Feeling adventurous in an Asian market the other day, I decided that I would buy one thing completely foreign to me and give it a try. Having adopted a vegetarian diet about a decade ago made my choices a bit easier. I passed by the stacks of fish sauce, ogled at the gruesome display of pork uteri, pork bungs (slang for rectum) and other assorted animal parts, and wondered about what it took to harvest the creatures now filling freezers packed with squid rings and frog legs.
Overcome with thirst, I contemplated choices in the canned drink display: Mangosteen or white fungus drink? Coconut or guava? The latter two have long been adopted into the standard line of American refreshments, so I reached for a cheerfully illustrated can of Pennywort Drink, aka Nuac Rau Ma in Vietnamese. Back home, I poured the beverage into a wine glass, held it up to the light, whiffed and swished. This brand looked and smelled a lot like bong water to me. Having never actually drank bong water, I cannot compare the taste, but it was sickeningly sweet. Sugar, it seems, was the main ingredient.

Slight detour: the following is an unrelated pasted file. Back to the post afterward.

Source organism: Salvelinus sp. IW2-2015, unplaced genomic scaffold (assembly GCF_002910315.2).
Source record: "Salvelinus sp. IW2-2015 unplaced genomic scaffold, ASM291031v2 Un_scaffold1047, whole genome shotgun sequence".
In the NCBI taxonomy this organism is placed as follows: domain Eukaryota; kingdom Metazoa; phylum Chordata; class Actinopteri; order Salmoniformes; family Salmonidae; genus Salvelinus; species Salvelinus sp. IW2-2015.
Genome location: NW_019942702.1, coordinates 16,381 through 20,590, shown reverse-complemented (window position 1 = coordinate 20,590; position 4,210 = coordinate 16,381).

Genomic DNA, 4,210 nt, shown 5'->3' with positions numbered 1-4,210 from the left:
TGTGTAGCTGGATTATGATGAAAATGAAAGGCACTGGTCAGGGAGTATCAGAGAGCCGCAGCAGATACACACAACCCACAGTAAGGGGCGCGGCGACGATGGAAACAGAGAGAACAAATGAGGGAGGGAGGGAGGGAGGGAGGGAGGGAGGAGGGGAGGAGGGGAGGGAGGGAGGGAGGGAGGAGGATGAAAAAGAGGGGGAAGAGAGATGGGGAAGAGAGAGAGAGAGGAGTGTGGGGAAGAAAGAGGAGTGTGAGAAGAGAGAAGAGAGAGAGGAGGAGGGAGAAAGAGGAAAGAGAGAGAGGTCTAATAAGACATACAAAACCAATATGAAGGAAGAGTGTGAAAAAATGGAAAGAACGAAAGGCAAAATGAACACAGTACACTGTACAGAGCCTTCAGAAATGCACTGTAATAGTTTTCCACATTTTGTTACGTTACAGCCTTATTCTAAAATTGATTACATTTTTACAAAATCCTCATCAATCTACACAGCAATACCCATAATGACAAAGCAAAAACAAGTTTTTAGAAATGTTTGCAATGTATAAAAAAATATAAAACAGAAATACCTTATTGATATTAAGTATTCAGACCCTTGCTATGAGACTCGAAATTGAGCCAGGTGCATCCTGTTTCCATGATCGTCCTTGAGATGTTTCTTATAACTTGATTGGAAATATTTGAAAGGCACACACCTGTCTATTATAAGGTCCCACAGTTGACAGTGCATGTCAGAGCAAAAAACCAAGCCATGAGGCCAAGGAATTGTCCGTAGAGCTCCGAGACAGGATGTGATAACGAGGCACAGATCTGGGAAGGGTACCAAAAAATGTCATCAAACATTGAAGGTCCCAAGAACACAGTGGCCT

However, I was intrigued to learn that Pennywort (Centella asiatica) is more commonly offered as a medicinal herb in the U.S., usually referred to as Gotu Kola. Gotu kola is a Hindi name for the herb, a common ingredient in memory enhancing tonics and pills. In the Indian tradition of Ayurvedic medicine, Gotu Kola is revered as a spiritually beneficial plant, aiding in meditation and therefore attainment of enlightened states of mind. As with many herbal remedies, the curative powers of Gotu Kola are legendary, used to treat everything from wounds to male impotence, as well as neurological disorders.
The plant grows wild in wetlands and is especially common in sewage ditches throughout southeast Asia. This does nothing to calm my mind, knowing that toilet facilities are often coincident with roadside ditches in Asia, so after a few delicate sips, I tossed the brew. Next time, I'll go for the mangosteen juice.